Stop Teen Prescription Drug Abuse

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Making the mistake of thinking prescription drugs are safe or pose no threat to the other members of your household could be an incredibly dangerous way of thinking. Although we are lead to believe street drugs like heroin and cocaine lead more frequently to addiction and even death, in reality more Americans die from prescription drug use than cocaine, heroin, inhalants and hallucinogens combined. Teens in particular are susceptible to prescription drug abuse simply because they are so easy to obtain.

Prescription Drug Abuse

How to keep teens from abusing prescription drugs

Most frequently teens are getting prescription drugs for free from friends or family—over 50 percent of the time.

Unfortunately, parents are partially to blame. When kids are little drugs are locked away and stored in a safe place to prevent small fingers from finding them, but when they grow up its assumed they know better not to ingest poisons or take drugs not prescribed to them, and that isn’t always the case.

As a parent ask yourself, would you know if some of your prescription drugs went missing? If you aren’t sure how many you have or leave old, left over pills in your cabinet it’s much easier for your kids to help themselves.

Secure prescription drugs and dispose of old prescriptions

It may sound dramatic, but if you would lock your guns away, why wouldn’t you also lock your prescriptions away? Even if you’re absolutely positive your kids know better, what about their friends? Keeping prescriptions in your medicine cabinet is giving anyone who visits your house easy access to drugs.

If you have unfinished prescriptions in your house you can check to see if your city offers a disposal service, many do, frequently through city police services.

Educate your family

Finally, find out what your kids think about prescription drugs. Many mistakenly believe prescription drugs are safe to take because they were from a doctor. Talk to your family about the dangers of prescription drugs—not just the danger of ingesting them, but the serious legal trouble they can get into for taking pills that aren’t prescribed to them. There are laws on both a federal and state level that make it illegal to take or share prescription drugs not implicitly prescribed to you by your doctor.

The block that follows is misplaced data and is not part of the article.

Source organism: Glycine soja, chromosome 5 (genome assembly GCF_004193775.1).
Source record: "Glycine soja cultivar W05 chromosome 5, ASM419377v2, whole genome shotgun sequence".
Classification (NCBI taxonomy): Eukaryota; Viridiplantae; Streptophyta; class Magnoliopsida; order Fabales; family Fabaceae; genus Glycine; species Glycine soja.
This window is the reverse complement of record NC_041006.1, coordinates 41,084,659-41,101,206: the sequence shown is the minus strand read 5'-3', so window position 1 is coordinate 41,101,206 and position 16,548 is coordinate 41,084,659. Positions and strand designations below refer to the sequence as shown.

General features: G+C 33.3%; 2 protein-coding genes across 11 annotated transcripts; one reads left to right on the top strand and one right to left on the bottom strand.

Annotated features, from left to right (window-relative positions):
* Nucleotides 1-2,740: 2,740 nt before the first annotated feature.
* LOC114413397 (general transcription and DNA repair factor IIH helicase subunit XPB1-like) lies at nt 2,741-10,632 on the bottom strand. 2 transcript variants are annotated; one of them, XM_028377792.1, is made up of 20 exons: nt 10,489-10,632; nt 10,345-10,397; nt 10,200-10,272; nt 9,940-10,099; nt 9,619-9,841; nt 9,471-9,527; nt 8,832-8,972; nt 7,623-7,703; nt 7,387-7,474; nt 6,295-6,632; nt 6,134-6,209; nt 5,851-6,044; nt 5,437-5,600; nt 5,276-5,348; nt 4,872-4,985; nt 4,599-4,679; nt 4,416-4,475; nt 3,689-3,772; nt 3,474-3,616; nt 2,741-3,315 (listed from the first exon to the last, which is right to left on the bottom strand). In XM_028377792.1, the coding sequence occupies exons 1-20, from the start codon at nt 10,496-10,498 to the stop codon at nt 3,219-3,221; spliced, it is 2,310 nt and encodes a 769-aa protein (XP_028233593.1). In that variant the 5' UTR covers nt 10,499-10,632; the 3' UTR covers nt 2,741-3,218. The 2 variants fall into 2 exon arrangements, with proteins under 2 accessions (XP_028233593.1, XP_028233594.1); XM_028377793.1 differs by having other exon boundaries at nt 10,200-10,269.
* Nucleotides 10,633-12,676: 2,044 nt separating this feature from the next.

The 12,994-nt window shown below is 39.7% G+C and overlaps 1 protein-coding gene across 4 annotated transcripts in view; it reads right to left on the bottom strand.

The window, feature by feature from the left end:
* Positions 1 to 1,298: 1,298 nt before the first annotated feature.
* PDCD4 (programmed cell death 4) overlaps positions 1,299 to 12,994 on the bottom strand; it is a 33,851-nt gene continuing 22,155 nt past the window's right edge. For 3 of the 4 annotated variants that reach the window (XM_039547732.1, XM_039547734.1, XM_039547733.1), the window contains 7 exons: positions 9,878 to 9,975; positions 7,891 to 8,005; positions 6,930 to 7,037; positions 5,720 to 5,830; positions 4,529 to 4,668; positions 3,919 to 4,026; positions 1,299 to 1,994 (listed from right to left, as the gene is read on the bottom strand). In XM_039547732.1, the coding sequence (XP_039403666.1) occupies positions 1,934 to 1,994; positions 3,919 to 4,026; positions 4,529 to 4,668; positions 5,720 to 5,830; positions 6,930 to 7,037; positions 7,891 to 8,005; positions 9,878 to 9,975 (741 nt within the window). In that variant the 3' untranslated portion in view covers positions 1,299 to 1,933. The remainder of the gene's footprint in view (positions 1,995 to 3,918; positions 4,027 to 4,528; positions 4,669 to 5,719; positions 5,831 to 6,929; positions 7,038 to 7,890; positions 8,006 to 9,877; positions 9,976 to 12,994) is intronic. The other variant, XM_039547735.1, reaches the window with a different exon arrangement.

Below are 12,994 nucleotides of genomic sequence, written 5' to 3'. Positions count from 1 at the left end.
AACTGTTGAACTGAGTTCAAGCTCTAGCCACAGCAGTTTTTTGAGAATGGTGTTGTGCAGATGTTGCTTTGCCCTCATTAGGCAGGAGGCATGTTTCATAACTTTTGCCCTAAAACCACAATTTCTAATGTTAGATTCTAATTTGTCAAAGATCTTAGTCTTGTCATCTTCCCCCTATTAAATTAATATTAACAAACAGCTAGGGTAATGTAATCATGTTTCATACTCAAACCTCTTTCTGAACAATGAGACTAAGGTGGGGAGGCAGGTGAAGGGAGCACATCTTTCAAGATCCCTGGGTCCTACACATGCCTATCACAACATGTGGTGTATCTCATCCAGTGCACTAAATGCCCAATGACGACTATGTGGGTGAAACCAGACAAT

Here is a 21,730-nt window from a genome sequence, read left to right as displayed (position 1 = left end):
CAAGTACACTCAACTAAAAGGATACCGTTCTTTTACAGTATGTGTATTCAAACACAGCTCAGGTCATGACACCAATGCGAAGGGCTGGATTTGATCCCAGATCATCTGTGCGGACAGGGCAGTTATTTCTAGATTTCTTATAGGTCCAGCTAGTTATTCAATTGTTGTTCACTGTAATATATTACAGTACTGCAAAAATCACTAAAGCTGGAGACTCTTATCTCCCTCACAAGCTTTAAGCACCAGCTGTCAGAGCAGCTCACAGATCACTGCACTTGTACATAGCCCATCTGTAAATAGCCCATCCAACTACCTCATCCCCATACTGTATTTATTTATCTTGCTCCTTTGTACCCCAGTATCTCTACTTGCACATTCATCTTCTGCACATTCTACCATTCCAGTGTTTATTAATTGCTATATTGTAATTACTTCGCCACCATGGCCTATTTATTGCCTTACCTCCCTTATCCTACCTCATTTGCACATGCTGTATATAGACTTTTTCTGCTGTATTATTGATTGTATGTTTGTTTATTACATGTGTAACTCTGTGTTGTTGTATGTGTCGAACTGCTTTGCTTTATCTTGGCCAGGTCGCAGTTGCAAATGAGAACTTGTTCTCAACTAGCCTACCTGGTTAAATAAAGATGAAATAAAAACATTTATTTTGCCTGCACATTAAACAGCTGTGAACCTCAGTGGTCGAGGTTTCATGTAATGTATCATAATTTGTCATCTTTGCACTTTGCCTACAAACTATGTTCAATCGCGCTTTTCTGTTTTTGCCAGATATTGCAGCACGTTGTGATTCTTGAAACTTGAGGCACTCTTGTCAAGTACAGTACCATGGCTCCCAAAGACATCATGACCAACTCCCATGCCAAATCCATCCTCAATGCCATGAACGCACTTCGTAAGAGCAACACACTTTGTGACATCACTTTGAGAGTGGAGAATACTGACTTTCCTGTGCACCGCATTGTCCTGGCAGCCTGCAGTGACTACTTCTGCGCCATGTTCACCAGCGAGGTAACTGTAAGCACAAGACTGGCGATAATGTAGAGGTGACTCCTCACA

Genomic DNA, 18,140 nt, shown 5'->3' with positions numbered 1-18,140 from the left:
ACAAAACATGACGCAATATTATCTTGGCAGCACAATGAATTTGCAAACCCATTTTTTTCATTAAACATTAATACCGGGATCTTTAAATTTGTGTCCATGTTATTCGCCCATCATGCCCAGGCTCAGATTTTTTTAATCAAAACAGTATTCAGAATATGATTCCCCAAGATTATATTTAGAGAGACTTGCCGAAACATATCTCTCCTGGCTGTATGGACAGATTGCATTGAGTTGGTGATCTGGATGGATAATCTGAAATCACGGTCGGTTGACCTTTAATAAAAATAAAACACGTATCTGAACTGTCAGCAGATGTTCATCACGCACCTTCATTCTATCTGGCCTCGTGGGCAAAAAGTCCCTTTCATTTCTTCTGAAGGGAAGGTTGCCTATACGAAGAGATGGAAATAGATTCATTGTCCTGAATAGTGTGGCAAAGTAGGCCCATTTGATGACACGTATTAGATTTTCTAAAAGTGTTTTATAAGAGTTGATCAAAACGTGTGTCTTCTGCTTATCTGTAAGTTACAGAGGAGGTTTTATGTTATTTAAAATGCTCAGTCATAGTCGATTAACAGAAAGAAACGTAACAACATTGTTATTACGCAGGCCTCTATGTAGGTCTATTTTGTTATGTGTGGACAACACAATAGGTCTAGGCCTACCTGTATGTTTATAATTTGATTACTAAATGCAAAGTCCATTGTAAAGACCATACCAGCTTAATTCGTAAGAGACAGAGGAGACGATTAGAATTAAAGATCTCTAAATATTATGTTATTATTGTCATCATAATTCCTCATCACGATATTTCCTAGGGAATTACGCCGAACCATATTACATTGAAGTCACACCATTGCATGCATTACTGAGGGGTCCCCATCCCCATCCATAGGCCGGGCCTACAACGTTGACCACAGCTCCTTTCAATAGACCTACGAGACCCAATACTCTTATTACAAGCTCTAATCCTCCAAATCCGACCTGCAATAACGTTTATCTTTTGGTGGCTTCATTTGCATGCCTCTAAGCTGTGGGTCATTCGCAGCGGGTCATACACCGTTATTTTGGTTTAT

If caught with pills sans prescription the individual carrying them could face similar charges to someone caught with marijuana or worse.

How can you tell if your teen is taking prescription drugs?

Drug abuse can lead to a host of related and serious problems not limited to medical issues like respiratory distress and seizures. Your kids could be more likely to make bad choices like driving impaired, engaging in dangerous, unprotected or unwanted sexual activity and are putting themselves at risk to predators.

Be able to identify common indicators

Although common indicators of drug use could also signal other unrelated issues in your kids life, if you recognize the following signs in your kids look into the cause of these behaviors.

The first and perhaps most obvious indicator of drug abuse is missing pills from another family members prescription which is why it is so important to be constantly aware of how many pills are remaining. Keep in mind if they are easily accessible, it may not be someone in your household taking them.

Beyond missing medication, look for dramatic changes in your kids behaviors, friends and activities. Teens are notorious for sleeping late, but falling asleep earlier, staying up for days on end or sleeping at irregular times can be a sign of drug use. Some medications like Ritalin can keep the body up, while others like Xanax will generally lead to exhaustion.

An equally notorious behavior can be the need for privacy, secrecy and the desire for time alone or with friends. What you should look for is sudden changes in the people your kids are spending time with, a lack of interest in clubs, sports or family activities they used to enjoy, and inordinate amounts of time spent alone in their room or an unwillingness to be at home.

Finally, look for changes in appearance. If your child normally cares a great deal about personal hygiene and dress but starts to neglect their appearance this is often an indicator something else is going on in their life. You should also be concerned if they lose weight suddenly. Some drugs can lead to suppressed appetite and teens mistakenly think they are a good way to maintain or reduce weight.

Talk to your family about prescriptions while they’re young

During teenage years it can be really difficult to maintain an open relationship with your kids and talking to them when they are trying to shut you out can be frustrating. Talking to your family about drug use before they are a teen can help make conversations when they’re older easier. Avoid ‘lecturing’ and aim for a conversation that includes asking for your families options and encouraging questions.

If you create an open environment with your family you not only have an increased awareness of their thoughts but will be able to identify sudden changes much easier down the road.


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